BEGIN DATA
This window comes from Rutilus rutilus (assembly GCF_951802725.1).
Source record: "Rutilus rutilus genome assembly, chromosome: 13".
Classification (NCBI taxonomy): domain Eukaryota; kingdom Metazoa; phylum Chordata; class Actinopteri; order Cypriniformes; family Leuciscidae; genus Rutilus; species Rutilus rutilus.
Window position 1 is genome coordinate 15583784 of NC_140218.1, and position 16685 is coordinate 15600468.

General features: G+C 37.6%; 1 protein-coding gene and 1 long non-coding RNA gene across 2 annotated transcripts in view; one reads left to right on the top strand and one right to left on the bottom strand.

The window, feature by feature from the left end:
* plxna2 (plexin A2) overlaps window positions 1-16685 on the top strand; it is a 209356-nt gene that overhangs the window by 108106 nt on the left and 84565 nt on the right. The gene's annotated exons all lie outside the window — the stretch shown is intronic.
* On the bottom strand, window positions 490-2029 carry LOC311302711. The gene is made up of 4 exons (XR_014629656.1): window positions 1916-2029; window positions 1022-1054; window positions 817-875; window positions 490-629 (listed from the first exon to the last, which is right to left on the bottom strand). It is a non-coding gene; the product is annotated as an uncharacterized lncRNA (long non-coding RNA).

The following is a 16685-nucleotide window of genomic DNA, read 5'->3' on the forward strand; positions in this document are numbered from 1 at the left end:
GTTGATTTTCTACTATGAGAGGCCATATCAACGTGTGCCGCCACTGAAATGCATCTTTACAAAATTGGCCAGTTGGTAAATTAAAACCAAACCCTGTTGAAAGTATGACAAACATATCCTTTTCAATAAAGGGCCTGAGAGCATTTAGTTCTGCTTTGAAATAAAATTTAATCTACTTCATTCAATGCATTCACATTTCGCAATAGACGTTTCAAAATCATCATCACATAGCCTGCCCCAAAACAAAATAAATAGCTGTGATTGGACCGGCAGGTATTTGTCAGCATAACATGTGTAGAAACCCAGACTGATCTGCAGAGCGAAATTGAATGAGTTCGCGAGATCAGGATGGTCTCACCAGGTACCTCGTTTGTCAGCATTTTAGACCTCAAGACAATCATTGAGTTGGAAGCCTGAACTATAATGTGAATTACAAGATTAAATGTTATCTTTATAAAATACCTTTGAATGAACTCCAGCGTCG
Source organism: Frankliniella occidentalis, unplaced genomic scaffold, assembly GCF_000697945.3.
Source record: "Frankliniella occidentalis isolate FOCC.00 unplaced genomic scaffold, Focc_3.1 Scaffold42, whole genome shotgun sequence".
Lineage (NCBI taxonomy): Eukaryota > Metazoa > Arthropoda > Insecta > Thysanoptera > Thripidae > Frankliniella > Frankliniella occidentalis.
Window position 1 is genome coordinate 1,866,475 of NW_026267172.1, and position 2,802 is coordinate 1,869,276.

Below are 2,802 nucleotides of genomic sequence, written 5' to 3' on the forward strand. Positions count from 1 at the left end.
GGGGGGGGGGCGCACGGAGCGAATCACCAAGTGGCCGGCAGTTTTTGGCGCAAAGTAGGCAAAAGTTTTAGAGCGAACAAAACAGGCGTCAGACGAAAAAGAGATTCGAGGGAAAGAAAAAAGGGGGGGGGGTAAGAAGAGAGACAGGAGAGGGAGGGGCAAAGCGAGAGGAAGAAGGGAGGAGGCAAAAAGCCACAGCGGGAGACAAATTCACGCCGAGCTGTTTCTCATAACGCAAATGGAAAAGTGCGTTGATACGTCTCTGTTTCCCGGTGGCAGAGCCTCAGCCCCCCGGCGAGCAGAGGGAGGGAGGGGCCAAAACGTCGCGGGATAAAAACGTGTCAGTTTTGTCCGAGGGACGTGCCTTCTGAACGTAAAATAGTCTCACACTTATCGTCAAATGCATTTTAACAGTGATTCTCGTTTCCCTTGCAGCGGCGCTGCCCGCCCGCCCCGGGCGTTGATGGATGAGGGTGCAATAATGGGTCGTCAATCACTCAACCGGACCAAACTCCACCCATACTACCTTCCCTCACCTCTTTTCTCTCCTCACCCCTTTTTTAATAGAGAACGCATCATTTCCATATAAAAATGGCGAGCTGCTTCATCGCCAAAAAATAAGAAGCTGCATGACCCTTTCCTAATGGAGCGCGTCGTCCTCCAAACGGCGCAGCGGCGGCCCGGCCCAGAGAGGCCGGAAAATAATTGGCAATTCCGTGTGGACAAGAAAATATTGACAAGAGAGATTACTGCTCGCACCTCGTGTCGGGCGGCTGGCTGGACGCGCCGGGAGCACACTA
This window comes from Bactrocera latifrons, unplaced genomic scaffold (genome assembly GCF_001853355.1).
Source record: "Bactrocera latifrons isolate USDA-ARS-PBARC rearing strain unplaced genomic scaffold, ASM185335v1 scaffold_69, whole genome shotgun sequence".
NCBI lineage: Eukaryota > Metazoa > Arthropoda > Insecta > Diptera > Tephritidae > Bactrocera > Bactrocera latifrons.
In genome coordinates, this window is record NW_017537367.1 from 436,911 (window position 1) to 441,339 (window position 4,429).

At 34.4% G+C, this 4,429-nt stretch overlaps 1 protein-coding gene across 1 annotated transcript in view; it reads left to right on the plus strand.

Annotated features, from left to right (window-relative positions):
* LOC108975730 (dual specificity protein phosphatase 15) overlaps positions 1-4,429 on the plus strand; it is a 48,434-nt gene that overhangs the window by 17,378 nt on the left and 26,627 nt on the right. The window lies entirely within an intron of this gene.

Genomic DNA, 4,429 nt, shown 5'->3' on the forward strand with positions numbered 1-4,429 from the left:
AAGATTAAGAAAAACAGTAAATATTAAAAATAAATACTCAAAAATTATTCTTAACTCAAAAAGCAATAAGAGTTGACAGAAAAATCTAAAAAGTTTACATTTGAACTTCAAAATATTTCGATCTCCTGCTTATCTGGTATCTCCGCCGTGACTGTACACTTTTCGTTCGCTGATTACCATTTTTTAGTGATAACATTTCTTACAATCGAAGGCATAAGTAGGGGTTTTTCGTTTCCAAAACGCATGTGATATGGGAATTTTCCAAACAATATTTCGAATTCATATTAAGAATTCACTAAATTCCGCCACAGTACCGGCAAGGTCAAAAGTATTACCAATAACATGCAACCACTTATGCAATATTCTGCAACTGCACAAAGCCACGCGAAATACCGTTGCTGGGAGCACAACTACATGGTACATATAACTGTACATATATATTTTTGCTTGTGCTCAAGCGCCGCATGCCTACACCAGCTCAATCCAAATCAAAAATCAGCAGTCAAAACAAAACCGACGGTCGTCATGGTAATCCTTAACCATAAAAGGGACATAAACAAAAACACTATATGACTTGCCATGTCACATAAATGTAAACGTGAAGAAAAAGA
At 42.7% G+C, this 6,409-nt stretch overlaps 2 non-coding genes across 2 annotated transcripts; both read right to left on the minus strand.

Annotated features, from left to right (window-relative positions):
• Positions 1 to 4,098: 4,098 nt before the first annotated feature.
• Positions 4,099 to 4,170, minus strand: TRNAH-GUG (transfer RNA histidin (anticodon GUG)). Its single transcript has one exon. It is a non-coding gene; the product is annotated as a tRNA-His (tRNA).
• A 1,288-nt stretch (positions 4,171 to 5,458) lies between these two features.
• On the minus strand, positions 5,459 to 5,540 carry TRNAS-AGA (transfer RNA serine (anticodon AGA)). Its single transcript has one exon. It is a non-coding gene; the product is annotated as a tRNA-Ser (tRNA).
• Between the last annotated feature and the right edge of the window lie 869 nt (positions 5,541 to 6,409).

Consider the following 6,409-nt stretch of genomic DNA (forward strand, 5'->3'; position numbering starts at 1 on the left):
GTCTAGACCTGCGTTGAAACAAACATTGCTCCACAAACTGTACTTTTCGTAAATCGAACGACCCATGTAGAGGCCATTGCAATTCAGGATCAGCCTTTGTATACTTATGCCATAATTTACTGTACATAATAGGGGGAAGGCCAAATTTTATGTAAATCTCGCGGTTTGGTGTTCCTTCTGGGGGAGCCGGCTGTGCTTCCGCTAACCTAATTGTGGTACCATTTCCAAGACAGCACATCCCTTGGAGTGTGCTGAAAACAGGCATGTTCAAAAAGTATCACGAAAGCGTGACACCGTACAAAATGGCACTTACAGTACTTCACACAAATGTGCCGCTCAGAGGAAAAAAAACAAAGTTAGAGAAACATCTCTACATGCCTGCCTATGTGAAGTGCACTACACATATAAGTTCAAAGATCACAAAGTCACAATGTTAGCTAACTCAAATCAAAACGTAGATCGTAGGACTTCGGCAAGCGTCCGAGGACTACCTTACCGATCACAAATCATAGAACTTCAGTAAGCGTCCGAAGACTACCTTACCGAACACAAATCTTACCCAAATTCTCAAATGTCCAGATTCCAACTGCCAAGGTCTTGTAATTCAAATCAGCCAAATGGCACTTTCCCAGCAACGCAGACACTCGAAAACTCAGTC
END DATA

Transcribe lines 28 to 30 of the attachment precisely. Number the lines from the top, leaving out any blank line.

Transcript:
• Positions 1 to 4,098: 4,098 nt before the first annotated feature.
• Positions 4,099 to 4,170, minus strand: TRNAH-GUG (transfer RNA histidin (anticodon GUG)). Its single transcript has one exon. It is a non-coding gene; the product is annotated as a tRNA-His (tRNA).
• A 1,288-nt stretch (positions 4,171 to 5,458) lies between these two features.